OCR F214 Respiration

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  • Created on: 30-04-16 21:07
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F214 Module 4: Respiration
4.4.1 Respiration
(a) outline why plants, animals and microorganisms need to respire, with reference to active transport and
metabolic reactions
Respiration ­ the process whereby energy stored in complex organic molecules (carbohydrates, fats and proteins)
is used to make ATP, occurring in living cells.
All living organisms need energy to drive their biological processes in order to survive. Metabolic reactions that
need energy include:
Active Transport moving ions and molecules across a membrane against a concentration gradient.
Secretion large molecules made in some cells are exported by exocytosis.
Anabolism synthesis of large molecules from smaller ones, e.g. proteins from amino acids, steroids into
cholesterol and cellulose from glucose.
Replication of DNA and s ynthesis of organelles before a cell divides.
Endocytosis bulk movement of large molecules into cells.
Movement movement of bacterial flagella, eukaryotic cilia and undulipodia, muscle contraction and
microtubule motors that move organelles around inside cells.
Activation of chemicals glucose is phosphorylated at the beginning of respiration so that it is more
unstable and can be broken down to release energy.
(b) describe, with the aid of diagrams, the structure of ATP
ATP stands for adenosine triphosphate and is a phosphorylated nucleotide .
Each molecule consists of adenine , ribose and three phosphates .
(c) state that ATP provides the immediate source of energy for biological
processes
ATP can be hydrolysed to ADP and Pi (inorganic phosphate), releasing
30.6 kJ
energy per mol . So, energy is immediately available to cells in small, manageable amounts that will not damage
the cell (enzymes and proteins can denature or membranes could become too fluid if too much energy is
released), so it's easier to harness the energy and it will not be wasted . The energy released from ATP hydrolysis
is an immediate source of energy for biological processes, such as DNA replication and protein synthesis.

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F214 Module 4: Respiration
the next electron carrier. They are oxidoreductase enzymes as they are involved in oxidation
and reduction reactions.
3. Some of the electron carriers also have a coenzyme that pumps (using the energy released
from the passage of electrons) protons from the matrix to the intermembrane space .
4. Protons flow down a proton gradient, through the ATP synthase enzymes , from the
intermembrane space into the matrix this is called chemiosmosis .…read more

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F214 Module 4: Respiration
1. The acetate is offloaded from coenzyme A and joins with oxaloacetate (4C), to form citrate (6C).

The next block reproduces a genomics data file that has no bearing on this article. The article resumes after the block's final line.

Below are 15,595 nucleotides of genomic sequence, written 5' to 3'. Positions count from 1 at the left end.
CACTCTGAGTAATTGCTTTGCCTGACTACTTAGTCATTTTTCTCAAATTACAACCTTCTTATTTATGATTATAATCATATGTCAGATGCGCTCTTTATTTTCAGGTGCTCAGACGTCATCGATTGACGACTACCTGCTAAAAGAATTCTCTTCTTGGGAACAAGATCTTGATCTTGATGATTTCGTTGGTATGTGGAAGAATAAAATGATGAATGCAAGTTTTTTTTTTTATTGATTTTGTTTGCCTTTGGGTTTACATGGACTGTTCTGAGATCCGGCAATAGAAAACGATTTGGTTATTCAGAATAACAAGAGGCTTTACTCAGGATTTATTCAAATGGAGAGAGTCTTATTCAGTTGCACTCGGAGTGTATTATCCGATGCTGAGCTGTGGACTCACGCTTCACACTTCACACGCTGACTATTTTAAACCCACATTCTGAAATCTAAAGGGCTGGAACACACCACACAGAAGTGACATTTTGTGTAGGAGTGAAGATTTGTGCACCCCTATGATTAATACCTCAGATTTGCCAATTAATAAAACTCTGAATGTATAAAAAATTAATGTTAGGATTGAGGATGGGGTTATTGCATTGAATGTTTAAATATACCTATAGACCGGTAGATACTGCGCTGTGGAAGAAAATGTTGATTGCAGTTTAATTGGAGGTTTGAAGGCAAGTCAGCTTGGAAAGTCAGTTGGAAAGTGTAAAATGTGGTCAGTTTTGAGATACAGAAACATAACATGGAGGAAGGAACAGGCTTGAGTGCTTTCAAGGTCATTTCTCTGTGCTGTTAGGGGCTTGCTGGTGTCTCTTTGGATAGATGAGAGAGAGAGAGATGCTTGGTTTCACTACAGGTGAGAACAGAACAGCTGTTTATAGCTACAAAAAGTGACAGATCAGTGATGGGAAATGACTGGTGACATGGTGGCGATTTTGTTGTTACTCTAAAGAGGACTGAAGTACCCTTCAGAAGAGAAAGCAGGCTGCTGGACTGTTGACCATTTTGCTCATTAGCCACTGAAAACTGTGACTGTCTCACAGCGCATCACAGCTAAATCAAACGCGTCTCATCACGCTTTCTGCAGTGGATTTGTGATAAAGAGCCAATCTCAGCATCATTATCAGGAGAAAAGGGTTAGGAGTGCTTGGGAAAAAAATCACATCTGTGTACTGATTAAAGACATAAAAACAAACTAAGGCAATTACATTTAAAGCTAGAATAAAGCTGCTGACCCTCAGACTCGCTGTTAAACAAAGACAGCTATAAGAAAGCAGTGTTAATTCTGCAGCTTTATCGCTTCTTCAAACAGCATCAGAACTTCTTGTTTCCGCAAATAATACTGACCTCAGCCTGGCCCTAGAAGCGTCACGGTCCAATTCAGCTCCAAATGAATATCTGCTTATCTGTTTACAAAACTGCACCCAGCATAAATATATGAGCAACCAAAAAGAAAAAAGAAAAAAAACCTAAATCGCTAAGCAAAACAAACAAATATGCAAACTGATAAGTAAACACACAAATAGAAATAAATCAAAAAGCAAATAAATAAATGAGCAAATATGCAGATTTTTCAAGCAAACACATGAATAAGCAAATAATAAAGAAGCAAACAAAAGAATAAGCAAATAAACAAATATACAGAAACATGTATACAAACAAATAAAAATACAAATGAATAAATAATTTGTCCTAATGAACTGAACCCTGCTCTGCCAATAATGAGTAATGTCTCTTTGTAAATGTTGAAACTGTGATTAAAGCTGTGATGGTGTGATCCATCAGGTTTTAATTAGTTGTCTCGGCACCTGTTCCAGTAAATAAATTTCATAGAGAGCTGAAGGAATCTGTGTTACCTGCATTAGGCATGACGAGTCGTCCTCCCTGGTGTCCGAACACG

2. Citrate is decarboxylated and dehydrogenated forming a 5carbon compound . The pair of hydrogen atoms is
accepted by the coenzyme NAD (hydrogen acceptor), which becomes reduced NAD .
3. The 4carbon compound is decarboxylated and dehydrogenated forming a 4carbon compound and another
molecule of reduced NAD .
4. The 4carbon compound is changed into another 4carbon compound .…read more

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F214 Module 4: Respiration
1. NADH is reoxidised to form NAD+ and 2 hydrogen atoms, aided by the enzyme NADH dehydrogenase
which is attached to the first electron carrier. The hydrogen atoms split into protons and electrons.
NADH NAD+ + 2H
+
2H 2H + 2e
2. The electrons are passed along electron carriers in the electron transport chain and lose energy by doing
this.
3.…read more

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F214 Module 4: Respiration
The electron transfer enzymes are embedded in
the inner membrane.
The pH of the intermembrane space was lower than There's a higher concentration of H+ ions in the
+
that of the matrix . intermembrane space meaning the H ions move
from the matrix, across the membrane , to the
intermembrane space.
Electron transfer in mitoblasts (mitochondria The intermembrane space is involved in
stripped of their outer membrane) did not produce chemiosmosis .
any ATP .…read more

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F214 Module 4: Respiration
(v) define the term respiratory substrate
Respiratory Substrate ­ an organic substance that can be used for respiration.
The more protons , the more ATP produced as most ATP is formed from the flow of protons through channel
proteins during chemiosmosis . Therefore the more hydrogen atoms there are in a molecule of respiratory
substrate, the more ATP can be generated when that substrate is respired.…read more

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F214 Module 4: Respiration
How does a respirometer work?
1. In the boiling tube the volume of oxygen decreases due to respiration . The volume of carbon dioxide also
decreases as the soda lime absorbs it.
2. Overall, the volume of the boiling tube decrease , causing an air pressure decrease .…read more

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